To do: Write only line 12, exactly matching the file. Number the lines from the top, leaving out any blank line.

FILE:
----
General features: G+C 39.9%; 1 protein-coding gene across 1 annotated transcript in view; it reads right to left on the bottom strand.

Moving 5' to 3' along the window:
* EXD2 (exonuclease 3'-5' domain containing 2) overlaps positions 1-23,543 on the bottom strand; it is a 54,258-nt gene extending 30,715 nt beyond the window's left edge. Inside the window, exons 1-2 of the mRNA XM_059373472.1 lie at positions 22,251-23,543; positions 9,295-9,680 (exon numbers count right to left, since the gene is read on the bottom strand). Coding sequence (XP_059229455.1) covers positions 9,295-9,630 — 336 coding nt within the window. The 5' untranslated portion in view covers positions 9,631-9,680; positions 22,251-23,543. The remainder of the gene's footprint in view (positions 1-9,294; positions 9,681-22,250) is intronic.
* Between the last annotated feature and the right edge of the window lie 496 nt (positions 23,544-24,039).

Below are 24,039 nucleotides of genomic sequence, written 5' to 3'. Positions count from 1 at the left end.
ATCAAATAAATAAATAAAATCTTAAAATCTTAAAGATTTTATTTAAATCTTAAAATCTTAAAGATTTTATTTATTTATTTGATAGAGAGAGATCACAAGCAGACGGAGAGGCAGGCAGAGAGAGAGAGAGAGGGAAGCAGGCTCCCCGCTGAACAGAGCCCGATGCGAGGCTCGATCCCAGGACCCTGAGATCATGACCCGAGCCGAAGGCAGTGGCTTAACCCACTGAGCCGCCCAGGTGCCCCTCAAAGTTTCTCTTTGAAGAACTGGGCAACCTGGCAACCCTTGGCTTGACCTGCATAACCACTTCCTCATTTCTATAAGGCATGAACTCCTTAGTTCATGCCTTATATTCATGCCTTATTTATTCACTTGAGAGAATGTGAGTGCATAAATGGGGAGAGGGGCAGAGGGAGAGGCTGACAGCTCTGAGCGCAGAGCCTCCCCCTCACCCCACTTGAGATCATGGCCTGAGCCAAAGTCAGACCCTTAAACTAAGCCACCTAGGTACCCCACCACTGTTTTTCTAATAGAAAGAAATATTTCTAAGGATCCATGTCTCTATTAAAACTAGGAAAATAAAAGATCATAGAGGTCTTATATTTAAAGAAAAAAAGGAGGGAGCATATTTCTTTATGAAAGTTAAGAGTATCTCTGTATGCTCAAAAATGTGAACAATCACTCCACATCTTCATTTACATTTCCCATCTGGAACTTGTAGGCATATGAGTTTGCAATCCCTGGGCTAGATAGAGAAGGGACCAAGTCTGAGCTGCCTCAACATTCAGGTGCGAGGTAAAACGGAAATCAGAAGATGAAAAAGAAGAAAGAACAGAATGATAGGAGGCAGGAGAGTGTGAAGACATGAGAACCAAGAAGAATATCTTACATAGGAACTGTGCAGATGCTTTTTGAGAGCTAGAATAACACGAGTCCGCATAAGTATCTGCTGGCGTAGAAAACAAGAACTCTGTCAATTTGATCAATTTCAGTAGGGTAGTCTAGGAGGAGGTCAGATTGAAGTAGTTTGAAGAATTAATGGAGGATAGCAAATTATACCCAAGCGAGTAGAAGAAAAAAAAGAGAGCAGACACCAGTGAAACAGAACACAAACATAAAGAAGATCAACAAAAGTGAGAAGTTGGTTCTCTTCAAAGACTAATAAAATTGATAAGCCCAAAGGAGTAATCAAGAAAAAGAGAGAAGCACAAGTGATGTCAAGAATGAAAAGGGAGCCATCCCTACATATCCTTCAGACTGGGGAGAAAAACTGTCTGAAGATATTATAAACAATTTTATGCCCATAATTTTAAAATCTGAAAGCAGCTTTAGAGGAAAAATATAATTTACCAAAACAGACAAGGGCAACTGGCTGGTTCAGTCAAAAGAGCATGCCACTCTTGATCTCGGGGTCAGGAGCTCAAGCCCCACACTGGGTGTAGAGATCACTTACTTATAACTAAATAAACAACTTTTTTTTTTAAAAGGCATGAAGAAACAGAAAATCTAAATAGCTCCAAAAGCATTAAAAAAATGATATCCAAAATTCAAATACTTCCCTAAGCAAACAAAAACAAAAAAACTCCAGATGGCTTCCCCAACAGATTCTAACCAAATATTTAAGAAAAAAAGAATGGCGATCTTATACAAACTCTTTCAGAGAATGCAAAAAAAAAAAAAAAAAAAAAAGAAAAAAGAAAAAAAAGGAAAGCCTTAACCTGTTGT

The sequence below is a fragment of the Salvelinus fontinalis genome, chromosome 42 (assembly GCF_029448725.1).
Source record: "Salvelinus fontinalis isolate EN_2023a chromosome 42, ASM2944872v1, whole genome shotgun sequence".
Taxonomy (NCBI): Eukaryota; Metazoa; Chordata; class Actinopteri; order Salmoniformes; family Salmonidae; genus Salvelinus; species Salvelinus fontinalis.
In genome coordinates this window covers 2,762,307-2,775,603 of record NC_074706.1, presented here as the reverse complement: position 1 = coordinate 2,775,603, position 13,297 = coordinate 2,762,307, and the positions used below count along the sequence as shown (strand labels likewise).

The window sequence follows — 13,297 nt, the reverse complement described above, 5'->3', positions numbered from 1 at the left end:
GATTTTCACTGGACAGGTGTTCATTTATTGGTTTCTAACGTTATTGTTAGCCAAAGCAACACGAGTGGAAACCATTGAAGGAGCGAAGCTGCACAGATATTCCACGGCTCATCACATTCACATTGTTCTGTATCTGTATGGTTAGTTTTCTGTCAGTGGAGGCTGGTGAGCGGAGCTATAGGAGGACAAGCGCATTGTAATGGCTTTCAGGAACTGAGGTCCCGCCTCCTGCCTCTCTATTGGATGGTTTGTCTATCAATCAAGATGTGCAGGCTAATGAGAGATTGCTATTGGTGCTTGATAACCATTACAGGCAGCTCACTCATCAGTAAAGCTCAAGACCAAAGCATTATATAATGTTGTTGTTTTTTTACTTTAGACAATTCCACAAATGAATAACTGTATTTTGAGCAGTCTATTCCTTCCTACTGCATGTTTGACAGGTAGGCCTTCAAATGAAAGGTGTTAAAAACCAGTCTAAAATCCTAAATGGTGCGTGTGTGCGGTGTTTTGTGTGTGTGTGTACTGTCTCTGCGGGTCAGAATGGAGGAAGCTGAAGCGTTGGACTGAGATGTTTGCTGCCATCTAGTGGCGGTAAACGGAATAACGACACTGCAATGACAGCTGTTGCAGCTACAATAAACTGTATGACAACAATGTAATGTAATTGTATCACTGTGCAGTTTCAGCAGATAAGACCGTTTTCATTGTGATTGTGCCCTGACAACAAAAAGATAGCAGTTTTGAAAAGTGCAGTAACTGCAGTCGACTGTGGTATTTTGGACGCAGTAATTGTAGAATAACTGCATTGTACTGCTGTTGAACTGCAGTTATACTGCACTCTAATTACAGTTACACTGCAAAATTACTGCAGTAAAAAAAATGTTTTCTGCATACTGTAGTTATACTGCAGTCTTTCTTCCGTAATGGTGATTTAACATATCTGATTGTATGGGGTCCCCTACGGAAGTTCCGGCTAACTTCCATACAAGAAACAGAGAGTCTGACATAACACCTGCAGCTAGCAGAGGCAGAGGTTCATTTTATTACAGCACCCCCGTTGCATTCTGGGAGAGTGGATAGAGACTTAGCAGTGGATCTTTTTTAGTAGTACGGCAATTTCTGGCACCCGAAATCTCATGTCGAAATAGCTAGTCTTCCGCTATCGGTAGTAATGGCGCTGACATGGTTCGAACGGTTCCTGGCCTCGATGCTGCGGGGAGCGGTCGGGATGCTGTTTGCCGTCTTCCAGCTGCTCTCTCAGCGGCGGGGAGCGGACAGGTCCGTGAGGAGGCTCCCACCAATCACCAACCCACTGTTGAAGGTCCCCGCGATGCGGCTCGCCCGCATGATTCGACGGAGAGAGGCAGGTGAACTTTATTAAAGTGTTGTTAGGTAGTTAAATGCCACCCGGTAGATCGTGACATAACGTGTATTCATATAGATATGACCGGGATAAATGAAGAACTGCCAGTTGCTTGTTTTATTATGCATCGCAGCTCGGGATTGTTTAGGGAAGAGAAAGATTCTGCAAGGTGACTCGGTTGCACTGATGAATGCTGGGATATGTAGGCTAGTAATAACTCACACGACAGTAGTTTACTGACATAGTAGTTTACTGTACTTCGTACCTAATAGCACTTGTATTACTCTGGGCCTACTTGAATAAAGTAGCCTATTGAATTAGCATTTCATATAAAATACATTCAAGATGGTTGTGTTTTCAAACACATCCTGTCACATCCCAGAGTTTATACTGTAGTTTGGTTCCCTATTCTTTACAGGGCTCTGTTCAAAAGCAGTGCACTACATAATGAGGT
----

GATTTTCACTGGACAGGTGTTCATTTATTGGTTTCTAACGTTATTGTTAGCCAAAGCAACACGAGTGGAAACCATTGAAGGAGCGAAGCTGCACAGATATTCCACGGCTCATCACATTCACATTGTTCTGTATCTGTATGGTTAGTTTTCTGTCAGTGGAGGCTGGTGAGCGGAGCTATAGGAGGACAAGCGCATTGTAATGGCTTTCAGGAACTGAGGTCCCGCCTCCTGCCTCTCTATTGGATGGTTTGTCTATCAATCAAGATGTGCAGGCTAATGAGAGATTGCTATTGGTGCTTGATAACCATTACAGGCAGCTCACTCATCAGTAAAGCTCAAGACCAAAGCATTATATAATGTTGTTGTTTTTTTACTTTAGACAATTCCACAAATGAATAACTGTATTTTGAGCAGTCTATTCCTTCCTACTGCATGTTTGACAGGTAGGCCTTCAAATGAAAGGTGTTAAAAACCAGTCTAAAATCCTAAATGGTGCGTGTGTGCGGTGTTTTGTGTGTGTGTGTACTGTCTCTGCGGGTCAGAATGGAGGAAGCTGAAGCGTTGGACTGAGATGTTTGCTGCCATCTAGTGGCGGTAAACGGAATAACGACACTGCAATGACAGCTGTTGCAGCTACAATAAACTGTATGACAACAATGTAATGTAATTGTATCACTGTGCAGTTTCAGCAGATAAGACCGTTTTCATTGTGATTGTGCCCTGACAACAAAAAGATAGCAGTTTTGAAAAGTGCAGTAACTGCAGTCGACTGTGGTATTTTGGACGCAGTAATTGTAGAATAACTGCATTGTACTGCTGTTGAACTGCAGTTATACTGCACTCTAATTACAGTTACACTGCAAAATTACTGCAGTAAAAAAAATGTTTTCTGCATACTGTAGTTATACTGCAGTCTTTCTTCCGTAATGGTGATTTAACATATCTGATTGTATGGGGTCCCCTACGGAAGTTCCGGCTAACTTCCATACAAGAAACAGAGAGTCTGACATAACACCTGCAGCTAGCAGAGGCAGAGGTTCATTTTATTACAGCACCCCCGTTGCATTCTGGGAGAGTGGATAGAGACTTAGCAGTGGATCTTTTTTAGTAGTACGGCAATTTCTGGCACCCGAAATCTCATGTCGAAATAGCTAGTCTTCCGCTATCGGTAGTAATGGCGCTGACATGGTTCGAACGGTTCCTGGCCTCGATGCTGCGGGGAGCGGTCGGGATGCTGTTTGCCGTCTTCCAGCTGCTCTCTCAGCGGCGGGGAGCGGACAGGTCCGTGAGGAGGCTCCCACCAATCACCAACCCACTGTTGAAGGTCCCCGCGATGCGGCTCGCCCGCATGATTCGACGGAGAGAGGCAGGTGAACTTTATTAAAGTGTTGTTAGGTAGTTAAATGCCACCCGGTAGATCGTGACATAACGTGTATTCATATAGATATGACCGGGATAAATGAAGAACTGCCAGTTGCTTGTTTTATTATGCATCGCAGCTCGGGATTGTTTAGGGAAGAGAAAGATTCTGCAAGGTGACTCGGTTGCACTGATGAATGCTGGGATATGTAGGCTAGTAATAACTCACACGACAGTAGTTTACTGACATAGTAGTTTACTGTACTTCGTACCTAATAGCACTTGTATTACTCTGGGCCTACTTGAATAAAGTAGCCTATTGAATTAGCATTTCATATAAAATACATTCAAGATGGTTGTGTTTTCAAACACATCCTGTCACATCCCAGAGTTTATACTGTAGTTTGGTTCCCTATTCTTTACAGGGCTCTGTTCAAAAGCAGTGCACTACATAATGAGGT